MasterCard has now joined Visa in launching new initiatives to accelerate EMV adoption among U.S. merchants. The new EMV chip terminal testing and certification program covers acquirers and value-added resellers (VARs). More than 70% of all U.S.-issued MasterCard branded consumer credit cards are now chip cards.
MasterCard operates a chip terminal testing and certification process used by merchant bank acquirers and value-added resellers (VARs) before terminals go live at checkout. The new program maintains terminal testing and certification quality while easing in-store terminal activation by empowering acquirers and VARs as follows:
• Acquirers will have more responsibility and flexibility for terminal testing as a part of their own internal processes and schedules. Acquirers can now follow recommendations and use MasterCard terminal testing procedures or they can choose alternative testing processes and tools that support the integrity of their existing procedures. MasterCard has also cut the number of needed tests by 58 percent, minimizing mandatory tests and allowing acquirers to use their discretion and expertise in deciding when terminals are ready for deployment.
• VARs will receive more and dedicated resources to help accelerate terminal deployments. The new resources will help VARs navigate terminal configurations, test processes and ramp up in-field issue resolution. For example, if the cardholder experience is impacted by a terminal, documentation will exist to assist in resolving the issue in a timely manner.
• Acquirers and VARs will benefit from published guidelines on standard terminal test configurations which will improve the testing cycle and simplify testing processes. Standard terminal configuration packages will be available for certain industry segments, such as quick-serve restaurants and big box retailers.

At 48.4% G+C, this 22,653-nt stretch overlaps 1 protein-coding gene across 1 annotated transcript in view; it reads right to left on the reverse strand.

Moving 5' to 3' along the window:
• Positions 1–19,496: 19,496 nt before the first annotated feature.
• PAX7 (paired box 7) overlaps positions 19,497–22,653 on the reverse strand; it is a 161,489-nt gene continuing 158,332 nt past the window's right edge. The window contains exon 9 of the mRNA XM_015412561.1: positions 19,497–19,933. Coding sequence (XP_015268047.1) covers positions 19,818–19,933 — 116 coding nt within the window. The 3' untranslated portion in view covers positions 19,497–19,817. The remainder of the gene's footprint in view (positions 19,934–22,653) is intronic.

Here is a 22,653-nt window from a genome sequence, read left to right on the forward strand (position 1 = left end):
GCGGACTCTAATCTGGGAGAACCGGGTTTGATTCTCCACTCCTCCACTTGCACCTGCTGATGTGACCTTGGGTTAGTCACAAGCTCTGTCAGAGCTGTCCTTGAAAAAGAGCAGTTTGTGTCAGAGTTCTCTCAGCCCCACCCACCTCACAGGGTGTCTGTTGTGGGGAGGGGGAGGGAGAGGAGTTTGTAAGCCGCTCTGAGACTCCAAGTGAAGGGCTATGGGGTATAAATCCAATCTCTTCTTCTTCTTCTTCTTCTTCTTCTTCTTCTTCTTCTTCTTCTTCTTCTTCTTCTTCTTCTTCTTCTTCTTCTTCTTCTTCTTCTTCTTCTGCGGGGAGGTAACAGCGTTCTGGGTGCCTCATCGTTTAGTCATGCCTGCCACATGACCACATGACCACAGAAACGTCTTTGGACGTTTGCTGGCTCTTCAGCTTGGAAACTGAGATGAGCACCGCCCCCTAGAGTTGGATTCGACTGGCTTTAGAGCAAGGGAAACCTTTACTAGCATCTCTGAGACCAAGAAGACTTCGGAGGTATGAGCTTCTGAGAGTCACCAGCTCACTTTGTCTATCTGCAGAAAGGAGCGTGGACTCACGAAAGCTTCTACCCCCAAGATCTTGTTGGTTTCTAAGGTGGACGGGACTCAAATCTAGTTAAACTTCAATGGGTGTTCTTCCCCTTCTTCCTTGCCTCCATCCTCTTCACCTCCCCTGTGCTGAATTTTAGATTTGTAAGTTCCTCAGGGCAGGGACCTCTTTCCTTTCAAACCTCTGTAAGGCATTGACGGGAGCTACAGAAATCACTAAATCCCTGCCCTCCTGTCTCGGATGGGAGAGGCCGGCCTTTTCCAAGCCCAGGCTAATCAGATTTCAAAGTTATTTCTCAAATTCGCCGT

The purpose of the EMV transition is to drive counterfeit card fraud out of the U.S. market. MasterCard has successfully assisted EMV migrations in approximately 150 countries and sees the current U.S. EMV migration and chargeback levels to be consistent with other markets, following the implementation of a liability shift.
MasterCard is adding more intelligence on its network to minimize chargeback costs to merchants who have not yet transitioned to EMV.
The MasterCard network now has checks and blocks to ensure that chargebacks follow the liability shift guidelines. For example, the system prevents invalid chargebacks for fraud occurring at ATMs and automatic fuel dispensers where liability shifts do not go into effect until October 2016 and October 2017, respectively.
MasterCard has policies in place that limit merchant exposure to excessive chargebacks on fraudulent accounts. These limits are applicable globally, for all types of fraud, including in store and online. MasterCard continuously evaluates thresholds related to these policies to ensure a balanced payment ecosystem.
MasterCard says chip-active merchant locations have increased to 1.4 million, up 240% since October 1, 2015. This number includes 1 million chip-active local and regional merchants, a 170% increase since the liability shift.
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